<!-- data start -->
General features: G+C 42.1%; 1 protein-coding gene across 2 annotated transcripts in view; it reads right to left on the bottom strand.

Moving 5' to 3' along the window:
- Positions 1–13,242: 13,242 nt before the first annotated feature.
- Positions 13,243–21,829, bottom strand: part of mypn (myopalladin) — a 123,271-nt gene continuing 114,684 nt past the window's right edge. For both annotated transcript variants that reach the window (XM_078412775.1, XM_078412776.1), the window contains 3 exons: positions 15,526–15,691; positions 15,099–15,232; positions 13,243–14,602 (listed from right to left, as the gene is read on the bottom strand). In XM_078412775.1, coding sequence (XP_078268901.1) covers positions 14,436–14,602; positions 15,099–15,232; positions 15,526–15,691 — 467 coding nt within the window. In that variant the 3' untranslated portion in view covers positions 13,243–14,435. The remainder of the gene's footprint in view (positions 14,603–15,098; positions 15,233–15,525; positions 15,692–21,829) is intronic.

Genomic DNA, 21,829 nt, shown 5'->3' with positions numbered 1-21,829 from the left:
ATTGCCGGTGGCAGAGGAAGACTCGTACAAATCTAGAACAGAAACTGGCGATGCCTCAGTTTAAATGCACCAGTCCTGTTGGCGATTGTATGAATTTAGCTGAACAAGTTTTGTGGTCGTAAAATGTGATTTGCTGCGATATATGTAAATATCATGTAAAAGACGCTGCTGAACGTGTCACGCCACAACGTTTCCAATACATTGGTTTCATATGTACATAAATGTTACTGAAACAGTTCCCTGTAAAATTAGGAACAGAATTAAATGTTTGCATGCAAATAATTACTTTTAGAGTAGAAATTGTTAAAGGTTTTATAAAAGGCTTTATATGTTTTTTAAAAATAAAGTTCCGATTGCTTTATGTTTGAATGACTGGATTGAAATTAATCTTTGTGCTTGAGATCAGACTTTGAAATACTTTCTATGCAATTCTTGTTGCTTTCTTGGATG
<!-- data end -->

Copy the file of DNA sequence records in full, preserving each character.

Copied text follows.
General features: G+C 42.1%; 1 protein-coding gene across 2 annotated transcripts in view; it reads right to left on the bottom strand.

Moving 5' to 3' along the window:
- Positions 1–13,242: 13,242 nt before the first annotated feature.
- Positions 13,243–21,829, bottom strand: part of mypn (myopalladin) — a 123,271-nt gene continuing 114,684 nt past the window's right edge. For both annotated transcript variants that reach the window (XM_078412775.1, XM_078412776.1), the window contains 3 exons: positions 15,526–15,691; positions 15,099–15,232; positions 13,243–14,602 (listed from right to left, as the gene is read on the bottom strand). In XM_078412775.1, coding sequence (XP_078268901.1) covers positions 14,436–14,602; positions 15,099–15,232; positions 15,526–15,691 — 467 coding nt within the window. In that variant the 3' untranslated portion in view covers positions 13,243–14,435. The remainder of the gene's footprint in view (positions 14,603–15,098; positions 15,233–15,525; positions 15,692–21,829) is intronic.

Genomic DNA, 21,829 nt, shown 5'->3' with positions numbered 1-21,829 from the left:
ATTGCCGGTGGCAGAGGAAGACTCGTACAAATCTAGAACAGAAACTGGCGATGCCTCAGTTTAAATGCACCAGTCCTGTTGGCGATTGTATGAATTTAGCTGAACAAGTTTTGTGGTCGTAAAATGTGATTTGCTGCGATATATGTAAATATCATGTAAAAGACGCTGCTGAACGTGTCACGCCACAACGTTTCCAATACATTGGTTTCATATGTACATAAATGTTACTGAAACAGTTCCCTGTAAAATTAGGAACAGAATTAAATGTTTGCATGCAAATAATTACTTTTAGAGTAGAAATTGTTAAAGGTTTTATAAAAGGCTTTATATGTTTTTTAAAAATAAAGTTCCGATTGCTTTATGTTTGAATGACTGGATTGAAATTAATCTTTGTGCTTGAGATCAGACTTTGAAATACTTTCTATGCAATTCTTGTTGCTTTCTTGGATG